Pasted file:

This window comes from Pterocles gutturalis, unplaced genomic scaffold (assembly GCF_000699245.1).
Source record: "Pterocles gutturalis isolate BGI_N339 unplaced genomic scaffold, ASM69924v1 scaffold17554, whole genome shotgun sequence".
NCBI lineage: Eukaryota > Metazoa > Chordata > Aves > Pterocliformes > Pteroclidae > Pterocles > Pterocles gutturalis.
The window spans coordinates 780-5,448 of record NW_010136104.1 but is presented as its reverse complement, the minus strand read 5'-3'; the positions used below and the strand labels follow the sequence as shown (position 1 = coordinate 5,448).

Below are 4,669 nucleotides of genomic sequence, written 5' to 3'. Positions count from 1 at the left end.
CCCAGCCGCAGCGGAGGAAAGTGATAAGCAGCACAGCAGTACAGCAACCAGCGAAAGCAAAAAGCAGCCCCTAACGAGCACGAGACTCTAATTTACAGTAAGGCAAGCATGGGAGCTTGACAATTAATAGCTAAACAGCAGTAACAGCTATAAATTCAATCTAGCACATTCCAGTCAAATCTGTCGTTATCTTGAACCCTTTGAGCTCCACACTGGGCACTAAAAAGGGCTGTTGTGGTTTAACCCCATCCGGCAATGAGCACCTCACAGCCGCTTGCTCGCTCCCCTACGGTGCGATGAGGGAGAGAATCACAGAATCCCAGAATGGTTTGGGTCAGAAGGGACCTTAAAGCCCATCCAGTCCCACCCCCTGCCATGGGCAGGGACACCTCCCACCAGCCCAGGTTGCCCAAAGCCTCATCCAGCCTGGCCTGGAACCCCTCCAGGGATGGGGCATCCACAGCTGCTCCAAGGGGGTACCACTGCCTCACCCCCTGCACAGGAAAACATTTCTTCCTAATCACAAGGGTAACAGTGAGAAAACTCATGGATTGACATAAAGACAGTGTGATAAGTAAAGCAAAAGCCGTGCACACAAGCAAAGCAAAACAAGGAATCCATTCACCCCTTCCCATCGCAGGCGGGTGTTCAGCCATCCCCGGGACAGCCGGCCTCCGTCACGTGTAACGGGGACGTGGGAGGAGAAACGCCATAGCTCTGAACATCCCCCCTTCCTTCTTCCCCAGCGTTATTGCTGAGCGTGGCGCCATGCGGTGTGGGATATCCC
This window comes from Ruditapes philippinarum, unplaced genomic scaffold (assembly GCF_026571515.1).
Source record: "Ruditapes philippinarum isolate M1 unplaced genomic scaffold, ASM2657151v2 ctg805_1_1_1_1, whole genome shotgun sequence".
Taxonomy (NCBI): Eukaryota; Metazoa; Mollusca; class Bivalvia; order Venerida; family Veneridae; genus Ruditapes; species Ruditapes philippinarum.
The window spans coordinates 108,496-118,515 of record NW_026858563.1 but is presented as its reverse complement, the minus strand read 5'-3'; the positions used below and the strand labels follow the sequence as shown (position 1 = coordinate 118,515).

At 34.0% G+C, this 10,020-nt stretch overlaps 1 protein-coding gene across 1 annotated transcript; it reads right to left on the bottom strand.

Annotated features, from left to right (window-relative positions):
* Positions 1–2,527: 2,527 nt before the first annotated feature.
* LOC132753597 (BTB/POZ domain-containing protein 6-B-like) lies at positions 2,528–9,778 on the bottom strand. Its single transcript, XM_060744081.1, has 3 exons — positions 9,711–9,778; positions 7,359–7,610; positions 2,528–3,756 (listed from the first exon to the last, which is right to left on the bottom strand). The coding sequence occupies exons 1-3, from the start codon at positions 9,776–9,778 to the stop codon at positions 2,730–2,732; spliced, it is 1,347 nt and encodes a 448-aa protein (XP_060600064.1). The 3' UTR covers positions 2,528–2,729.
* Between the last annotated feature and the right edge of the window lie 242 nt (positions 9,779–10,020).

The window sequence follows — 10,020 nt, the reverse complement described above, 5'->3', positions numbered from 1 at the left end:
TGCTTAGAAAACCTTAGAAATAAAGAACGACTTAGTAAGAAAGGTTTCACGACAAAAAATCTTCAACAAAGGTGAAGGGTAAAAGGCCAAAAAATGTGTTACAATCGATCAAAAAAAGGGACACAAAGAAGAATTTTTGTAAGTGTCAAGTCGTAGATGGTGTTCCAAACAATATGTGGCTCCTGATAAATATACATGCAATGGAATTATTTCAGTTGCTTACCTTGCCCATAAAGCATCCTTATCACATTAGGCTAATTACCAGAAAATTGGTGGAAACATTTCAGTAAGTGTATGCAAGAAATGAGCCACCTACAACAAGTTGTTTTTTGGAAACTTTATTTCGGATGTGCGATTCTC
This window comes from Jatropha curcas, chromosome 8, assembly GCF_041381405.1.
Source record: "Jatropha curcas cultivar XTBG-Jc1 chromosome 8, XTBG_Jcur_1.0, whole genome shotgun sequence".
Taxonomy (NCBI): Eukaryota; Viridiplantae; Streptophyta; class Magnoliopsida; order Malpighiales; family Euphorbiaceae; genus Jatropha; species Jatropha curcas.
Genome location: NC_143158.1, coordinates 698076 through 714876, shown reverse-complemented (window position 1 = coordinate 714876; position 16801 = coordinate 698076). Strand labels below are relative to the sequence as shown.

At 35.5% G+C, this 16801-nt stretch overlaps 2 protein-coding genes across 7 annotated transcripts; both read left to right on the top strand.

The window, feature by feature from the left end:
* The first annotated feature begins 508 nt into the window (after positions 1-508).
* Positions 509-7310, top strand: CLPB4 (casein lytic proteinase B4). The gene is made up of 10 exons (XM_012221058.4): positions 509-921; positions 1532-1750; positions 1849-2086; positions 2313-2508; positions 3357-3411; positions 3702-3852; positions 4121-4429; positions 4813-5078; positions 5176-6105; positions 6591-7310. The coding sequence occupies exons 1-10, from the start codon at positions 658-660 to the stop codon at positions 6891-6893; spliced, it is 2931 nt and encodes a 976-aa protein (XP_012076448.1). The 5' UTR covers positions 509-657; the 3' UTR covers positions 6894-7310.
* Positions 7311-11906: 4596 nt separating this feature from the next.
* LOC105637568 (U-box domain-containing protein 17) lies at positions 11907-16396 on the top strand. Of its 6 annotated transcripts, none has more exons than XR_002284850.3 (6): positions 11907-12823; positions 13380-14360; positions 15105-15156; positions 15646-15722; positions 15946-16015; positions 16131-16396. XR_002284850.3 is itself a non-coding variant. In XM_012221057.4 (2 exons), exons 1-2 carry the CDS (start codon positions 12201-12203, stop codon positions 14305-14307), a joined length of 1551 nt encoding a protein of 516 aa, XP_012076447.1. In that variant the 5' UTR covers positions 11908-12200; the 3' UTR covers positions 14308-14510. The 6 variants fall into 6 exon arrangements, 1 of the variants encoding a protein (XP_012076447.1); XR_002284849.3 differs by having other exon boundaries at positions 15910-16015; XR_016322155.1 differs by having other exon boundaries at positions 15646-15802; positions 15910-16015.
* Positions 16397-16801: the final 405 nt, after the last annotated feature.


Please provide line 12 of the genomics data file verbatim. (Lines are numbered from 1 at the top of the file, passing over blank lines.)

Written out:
Annotated features, from left to right (window-relative positions):